To advise how superannuation death benefits are to be distributed the fund member needs to make a nomination to the fund trustee. Nominations are not compulsory however if no valid nomination is made the superannuation fund trustee will decide how the benefit will be distributed and it may not match the wishes of the member. So what options are available?

Non-Binding Nomination

A Non-Binding Nomination enables a fund member to nominate a person or persons to receive the benefit upon their death. This is often called a Nominated Beneficiary. However the trustee of the fund ultimately has discretion on the distribution of the death benefit. The nominated beneficiary can be a dependent, a non-dependent or the members Legal Personal Representative (LPR) however a trustee will only pay benefits to a non-dependent if there is no dependent or LPR.

Under superannuation law a dependent is defined as either the surviving spouse (or de facto including a same sex partner), any child of the deceased, a financial dependent of the deceased or a person who had an ‘interdependency relationship’ with the deceased. Depending on the circumstances of the dependent, the benefit may be paid as an income stream as opposed to a lump sum.

Binding Death Benefit Nomination (BDBN)

A BDBN removes the trustee’s discretion of who can receive the death benefits and the trustee is generally bound by the member’s choice of beneficiary unless the nomination is not valid. Generally the duration of a BDBN is only three years and needs to be renewed upon expiry. A Non-Lapsing Binding Nomination may be available. Restrictions apply as to who can be nominated.

Reversionary Beneficiary  

A Reversionary Beneficiary nomination applies to income streams in the payment phase of superannuation. A reversionary beneficiary is generally the spouse of the superannuant and it allows the spouse to continue to receive the benefit payments, adjusted in amount in some cases, under the same structure after the death of the superannuant. Depending on the income stream the reversionary may commute (withdraw as a lump sum) some or all the income stream.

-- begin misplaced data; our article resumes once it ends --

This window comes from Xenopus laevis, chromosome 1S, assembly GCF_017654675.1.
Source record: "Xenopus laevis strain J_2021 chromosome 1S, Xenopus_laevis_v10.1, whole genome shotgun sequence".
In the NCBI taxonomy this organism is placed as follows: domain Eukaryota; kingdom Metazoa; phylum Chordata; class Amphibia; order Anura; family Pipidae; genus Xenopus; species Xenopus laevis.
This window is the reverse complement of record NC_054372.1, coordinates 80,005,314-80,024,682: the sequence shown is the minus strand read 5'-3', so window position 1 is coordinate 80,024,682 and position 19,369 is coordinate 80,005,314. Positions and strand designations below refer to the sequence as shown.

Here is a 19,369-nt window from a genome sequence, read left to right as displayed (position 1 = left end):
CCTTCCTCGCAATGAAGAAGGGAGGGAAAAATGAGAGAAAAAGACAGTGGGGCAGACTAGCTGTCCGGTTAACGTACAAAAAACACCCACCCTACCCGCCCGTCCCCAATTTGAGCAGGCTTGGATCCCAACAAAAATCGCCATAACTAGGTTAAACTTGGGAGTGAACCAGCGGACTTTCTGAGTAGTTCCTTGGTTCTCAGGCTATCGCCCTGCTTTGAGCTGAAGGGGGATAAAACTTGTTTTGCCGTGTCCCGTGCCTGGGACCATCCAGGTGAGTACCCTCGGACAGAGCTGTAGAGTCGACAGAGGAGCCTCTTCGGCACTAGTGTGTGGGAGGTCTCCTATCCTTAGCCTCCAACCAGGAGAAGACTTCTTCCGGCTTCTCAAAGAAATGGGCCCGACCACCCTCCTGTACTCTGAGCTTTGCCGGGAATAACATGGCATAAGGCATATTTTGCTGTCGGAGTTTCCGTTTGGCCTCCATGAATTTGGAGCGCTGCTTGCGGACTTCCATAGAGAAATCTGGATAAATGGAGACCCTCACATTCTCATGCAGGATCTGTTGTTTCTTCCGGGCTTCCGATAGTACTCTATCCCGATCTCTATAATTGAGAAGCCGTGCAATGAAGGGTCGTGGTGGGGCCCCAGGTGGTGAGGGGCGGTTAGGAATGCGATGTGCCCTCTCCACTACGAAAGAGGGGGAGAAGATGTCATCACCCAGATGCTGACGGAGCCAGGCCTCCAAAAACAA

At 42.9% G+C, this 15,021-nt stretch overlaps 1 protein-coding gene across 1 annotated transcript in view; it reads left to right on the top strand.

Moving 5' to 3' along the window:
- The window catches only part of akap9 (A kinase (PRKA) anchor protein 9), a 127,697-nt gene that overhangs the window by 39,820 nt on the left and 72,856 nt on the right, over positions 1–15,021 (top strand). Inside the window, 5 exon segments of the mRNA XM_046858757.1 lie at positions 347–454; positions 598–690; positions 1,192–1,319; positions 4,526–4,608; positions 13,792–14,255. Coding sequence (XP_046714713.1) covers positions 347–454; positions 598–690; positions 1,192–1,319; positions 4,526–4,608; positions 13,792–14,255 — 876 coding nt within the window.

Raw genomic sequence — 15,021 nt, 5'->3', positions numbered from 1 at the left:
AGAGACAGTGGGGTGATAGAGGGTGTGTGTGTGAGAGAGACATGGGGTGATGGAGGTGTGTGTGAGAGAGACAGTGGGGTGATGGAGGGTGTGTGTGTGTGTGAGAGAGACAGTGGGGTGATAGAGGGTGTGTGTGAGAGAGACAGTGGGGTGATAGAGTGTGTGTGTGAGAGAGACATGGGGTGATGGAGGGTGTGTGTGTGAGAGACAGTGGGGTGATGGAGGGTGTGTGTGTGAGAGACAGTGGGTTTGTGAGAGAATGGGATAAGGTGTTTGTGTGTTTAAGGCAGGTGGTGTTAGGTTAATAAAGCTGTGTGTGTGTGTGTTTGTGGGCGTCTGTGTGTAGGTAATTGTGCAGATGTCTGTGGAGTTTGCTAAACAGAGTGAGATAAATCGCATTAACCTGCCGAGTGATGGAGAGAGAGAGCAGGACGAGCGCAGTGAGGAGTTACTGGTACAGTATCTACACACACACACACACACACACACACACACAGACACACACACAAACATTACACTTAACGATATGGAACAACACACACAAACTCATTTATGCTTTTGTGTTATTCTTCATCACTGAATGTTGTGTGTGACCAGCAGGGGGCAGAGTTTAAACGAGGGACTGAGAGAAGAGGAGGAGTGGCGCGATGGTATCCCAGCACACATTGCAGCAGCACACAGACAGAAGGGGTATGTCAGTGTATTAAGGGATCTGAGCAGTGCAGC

When considering superannuation as part of your estate planning you should take into account issues such as taxation, Government Income Support and accessibility consequences. For complex estate planning issues, legal and financial advice should be sought. See our related article ‘Estate Planning – More than just a Will’.

The information in this article does not constitute or imply financial advice. We recommend that you seek professional financial advice and/or seek clarification from any relevant government department, legal representative or licensed financial services provider before making financial decisions.

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National Seniors members can access free independent financial information from the National Seniors Financial Information Desk (FID).  Call us now on 1300 020 110. FID is an independent, confidential service funded by National Seniors Australia that aims to improve the investment information available to older Australians. Their role is to arm people with up-to-date independent information that will assist them in making those big decisions prior to and in retirement.